During lockdown we observed the pleasant side effect of fewer vehicles on the roads, fewer fossil fuels being burned, and therefore lower levels of carbon emissions generally. People out walking commented on the breathing of “cleaner, fresher air” and their surroundings seeming brighter with less carbon dioxide in the atmosphere. Many commented on our natural world’s ability to heal – when it gets the chance!
Certainly, most are well aware of the damaging effect on our world of burning fossil fuels. Possibly less generally known is the effect of high carbon dioxide concentrations on brain functioning.
The Danger of High CO² Levels Inside Buildings
Those pushing the need for “healthier buildings” stress how high levels of carbon dioxide decrease the amount of oxygen available to the brain with a detrimental effect on mental ability. High CO² concentration in the air means more gets absorbed through the lungs and into the bloodstream, thus reducing the oxygen in the blood.
Another effect of elevated carbon dioxide levels can be poor sleep and increased anxiety, both of which also result in decreased brain function.
Commonly, readings of the concentration of carbon dioxide in homes, offices, classrooms, etc. vastly exceeds the levels outdoors.
This is particularly obvious in situations where groups of people are congregated. At school, we learned that as human beings, we inhale oxygen and exhale carbon dioxide. When in enclosed spaces we are dependent on outdoor air circulating to remove the CO² exhaled by those occupying the area.
One study suggests that in a high-emissions world, indoor carbon dioxide levels could reach permanent levels that are harmful to cognition by the end of this century.
Further research into fossil fuels and the rise of carbon dioxide levels in the air indicates that carbon dioxide is a contaminant itself, and not just an indicator that there is not enough fresh air. The recommendation is that we should monitor CO² levels in our homes, schools, offices, and health facilities – and when they are high take immediate remedial action.
Without a doubt, the best way to prevent this hidden consequence of climate change will be to reduce emissions, but in the meantime, how can we monitor the CO² levels in our buildings to ensure they are within safe parameters?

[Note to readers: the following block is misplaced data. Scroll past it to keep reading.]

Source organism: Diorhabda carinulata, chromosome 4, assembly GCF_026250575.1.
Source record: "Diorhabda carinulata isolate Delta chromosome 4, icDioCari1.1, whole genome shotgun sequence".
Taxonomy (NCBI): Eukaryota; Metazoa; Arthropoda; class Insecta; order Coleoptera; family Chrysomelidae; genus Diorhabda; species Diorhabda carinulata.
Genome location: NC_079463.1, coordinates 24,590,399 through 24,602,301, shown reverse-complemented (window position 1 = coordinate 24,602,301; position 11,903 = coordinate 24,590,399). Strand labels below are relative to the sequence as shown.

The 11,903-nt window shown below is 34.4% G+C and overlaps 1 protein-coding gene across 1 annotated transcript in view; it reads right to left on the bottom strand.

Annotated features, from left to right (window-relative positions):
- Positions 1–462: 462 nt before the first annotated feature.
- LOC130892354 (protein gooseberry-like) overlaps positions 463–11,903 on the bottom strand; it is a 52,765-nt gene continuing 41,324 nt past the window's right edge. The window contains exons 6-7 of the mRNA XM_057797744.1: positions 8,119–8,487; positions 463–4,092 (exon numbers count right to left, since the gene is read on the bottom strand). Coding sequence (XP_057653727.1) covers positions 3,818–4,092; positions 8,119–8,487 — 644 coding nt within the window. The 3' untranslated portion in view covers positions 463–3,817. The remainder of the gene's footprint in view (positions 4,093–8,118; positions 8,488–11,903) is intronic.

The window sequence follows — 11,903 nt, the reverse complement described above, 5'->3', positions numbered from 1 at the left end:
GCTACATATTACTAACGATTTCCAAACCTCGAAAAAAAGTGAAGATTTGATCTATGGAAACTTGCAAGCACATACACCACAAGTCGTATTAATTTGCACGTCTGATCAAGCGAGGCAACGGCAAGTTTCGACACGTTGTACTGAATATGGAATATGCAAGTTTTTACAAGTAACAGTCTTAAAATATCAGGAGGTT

The WELL Standard®
There is now a building standard focused exclusively on human health and wellness. The WELL Standard® (WELL) marries best practices in design and construction with evidence-based medical and scientific research – harnessing the built environment as a vehicle to support human health and wellbeing.
How can we measure CO² levels in New Zealand buildings?
We promote a new range of air quality sensors that can be placed throughout a building on the existing lighting control network. These can then provide metrics to measure building performance under the WELL standard.
These sensors can provide information on:
- Light Level
Our sensor solutions are built on industry standards to offer wired, wireless or hybrid options to provide flexibility in building design and deployment. The sensors can be part of a building-wide system or stand-alone.
These air quality sensors can measure CO² levels from 0 to 60,000 ppm, report on the varying levels and provide a visual alert when the concentration of carbon dioxide exceeds the pre-determined tolerance. When part of an integrated system, the sensors can also be programmed to trigger extraction/ventilation systems when a pre-set level of carbon dioxide is reached.
To find out more about this range of well-being sensors, give us a call.